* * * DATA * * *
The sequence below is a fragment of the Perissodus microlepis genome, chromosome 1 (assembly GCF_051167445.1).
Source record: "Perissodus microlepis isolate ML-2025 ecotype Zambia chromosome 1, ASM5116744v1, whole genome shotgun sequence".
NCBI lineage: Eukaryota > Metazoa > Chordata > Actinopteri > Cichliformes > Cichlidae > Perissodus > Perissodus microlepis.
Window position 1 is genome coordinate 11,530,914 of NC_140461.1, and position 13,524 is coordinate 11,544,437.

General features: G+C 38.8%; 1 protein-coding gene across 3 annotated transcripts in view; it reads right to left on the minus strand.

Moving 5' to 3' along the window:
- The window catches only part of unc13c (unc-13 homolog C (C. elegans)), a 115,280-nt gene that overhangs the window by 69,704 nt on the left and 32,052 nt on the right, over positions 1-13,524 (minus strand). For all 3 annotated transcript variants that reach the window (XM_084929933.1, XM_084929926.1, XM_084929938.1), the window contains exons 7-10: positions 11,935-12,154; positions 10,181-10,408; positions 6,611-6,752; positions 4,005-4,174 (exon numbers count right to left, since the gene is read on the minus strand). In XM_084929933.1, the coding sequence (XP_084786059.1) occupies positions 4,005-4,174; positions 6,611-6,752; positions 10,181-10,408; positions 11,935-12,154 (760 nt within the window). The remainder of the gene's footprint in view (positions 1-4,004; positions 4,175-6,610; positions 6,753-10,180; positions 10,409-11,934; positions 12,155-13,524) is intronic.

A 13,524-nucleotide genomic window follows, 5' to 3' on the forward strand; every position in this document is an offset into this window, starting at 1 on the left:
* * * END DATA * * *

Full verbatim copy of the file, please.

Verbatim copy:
The sequence below is a fragment of the Perissodus microlepis genome, chromosome 1 (assembly GCF_051167445.1).
Source record: "Perissodus microlepis isolate ML-2025 ecotype Zambia chromosome 1, ASM5116744v1, whole genome shotgun sequence".
NCBI lineage: Eukaryota > Metazoa > Chordata > Actinopteri > Cichliformes > Cichlidae > Perissodus > Perissodus microlepis.
Window position 1 is genome coordinate 11,530,914 of NC_140461.1, and position 13,524 is coordinate 11,544,437.

General features: G+C 38.8%; 1 protein-coding gene across 3 annotated transcripts in view; it reads right to left on the minus strand.

Moving 5' to 3' along the window:
- The window catches only part of unc13c (unc-13 homolog C (C. elegans)), a 115,280-nt gene that overhangs the window by 69,704 nt on the left and 32,052 nt on the right, over positions 1-13,524 (minus strand). For all 3 annotated transcript variants that reach the window (XM_084929933.1, XM_084929926.1, XM_084929938.1), the window contains exons 7-10: positions 11,935-12,154; positions 10,181-10,408; positions 6,611-6,752; positions 4,005-4,174 (exon numbers count right to left, since the gene is read on the minus strand). In XM_084929933.1, the coding sequence (XP_084786059.1) occupies positions 4,005-4,174; positions 6,611-6,752; positions 10,181-10,408; positions 11,935-12,154 (760 nt within the window). The remainder of the gene's footprint in view (positions 1-4,004; positions 4,175-6,610; positions 6,753-10,180; positions 10,409-11,934; positions 12,155-13,524) is intronic.

A 13,524-nucleotide genomic window follows, 5' to 3' on the forward strand; every position in this document is an offset into this window, starting at 1 on the left: